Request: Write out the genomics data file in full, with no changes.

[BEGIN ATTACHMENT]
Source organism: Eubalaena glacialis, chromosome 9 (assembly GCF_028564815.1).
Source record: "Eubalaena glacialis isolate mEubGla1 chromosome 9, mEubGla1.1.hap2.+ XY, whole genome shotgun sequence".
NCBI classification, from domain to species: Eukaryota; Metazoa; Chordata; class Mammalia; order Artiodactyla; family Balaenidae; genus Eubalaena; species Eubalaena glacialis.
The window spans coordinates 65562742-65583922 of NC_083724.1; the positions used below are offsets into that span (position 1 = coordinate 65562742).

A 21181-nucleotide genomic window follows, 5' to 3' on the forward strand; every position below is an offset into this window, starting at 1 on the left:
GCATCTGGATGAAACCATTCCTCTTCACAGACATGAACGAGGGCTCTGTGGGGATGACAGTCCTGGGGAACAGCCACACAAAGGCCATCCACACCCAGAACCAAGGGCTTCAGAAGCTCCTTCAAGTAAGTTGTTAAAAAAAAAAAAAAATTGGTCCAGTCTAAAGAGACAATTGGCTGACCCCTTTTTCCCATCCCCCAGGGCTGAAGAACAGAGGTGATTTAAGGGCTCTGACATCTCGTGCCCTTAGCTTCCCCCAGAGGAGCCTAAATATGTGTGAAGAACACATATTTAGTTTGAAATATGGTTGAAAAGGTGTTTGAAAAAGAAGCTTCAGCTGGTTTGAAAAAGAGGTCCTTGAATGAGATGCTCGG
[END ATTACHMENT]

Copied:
Source organism: Eubalaena glacialis, chromosome 9 (assembly GCF_028564815.1).
Source record: "Eubalaena glacialis isolate mEubGla1 chromosome 9, mEubGla1.1.hap2.+ XY, whole genome shotgun sequence".
NCBI classification, from domain to species: Eukaryota; Metazoa; Chordata; class Mammalia; order Artiodactyla; family Balaenidae; genus Eubalaena; species Eubalaena glacialis.
The window spans coordinates 65562742-65583922 of NC_083724.1; the positions used below are offsets into that span (position 1 = coordinate 65562742).

A 21181-nucleotide genomic window follows, 5' to 3' on the forward strand; every position below is an offset into this window, starting at 1 on the left:
GCATCTGGATGAAACCATTCCTCTTCACAGACATGAACGAGGGCTCTGTGGGGATGACAGTCCTGGGGAACAGCCACACAAAGGCCATCCACACCCAGAACCAAGGGCTTCAGAAGCTCCTTCAAGTAAGTTGTTAAAAAAAAAAAAAAATTGGTCCAGTCTAAAGAGACAATTGGCTGACCCCTTTTTCCCATCCCCCAGGGCTGAAGAACAGAGGTGATTTAAGGGCTCTGACATCTCGTGCCCTTAGCTTCCCCCAGAGGAGCCTAAATATGTGTGAAGAACACATATTTAGTTTGAAATATGGTTGAAAAGGTGTTTGAAAAAGAAGCTTCAGCTGGTTTGAAAAAGAGGTCCTTGAATGAGATGCTCGG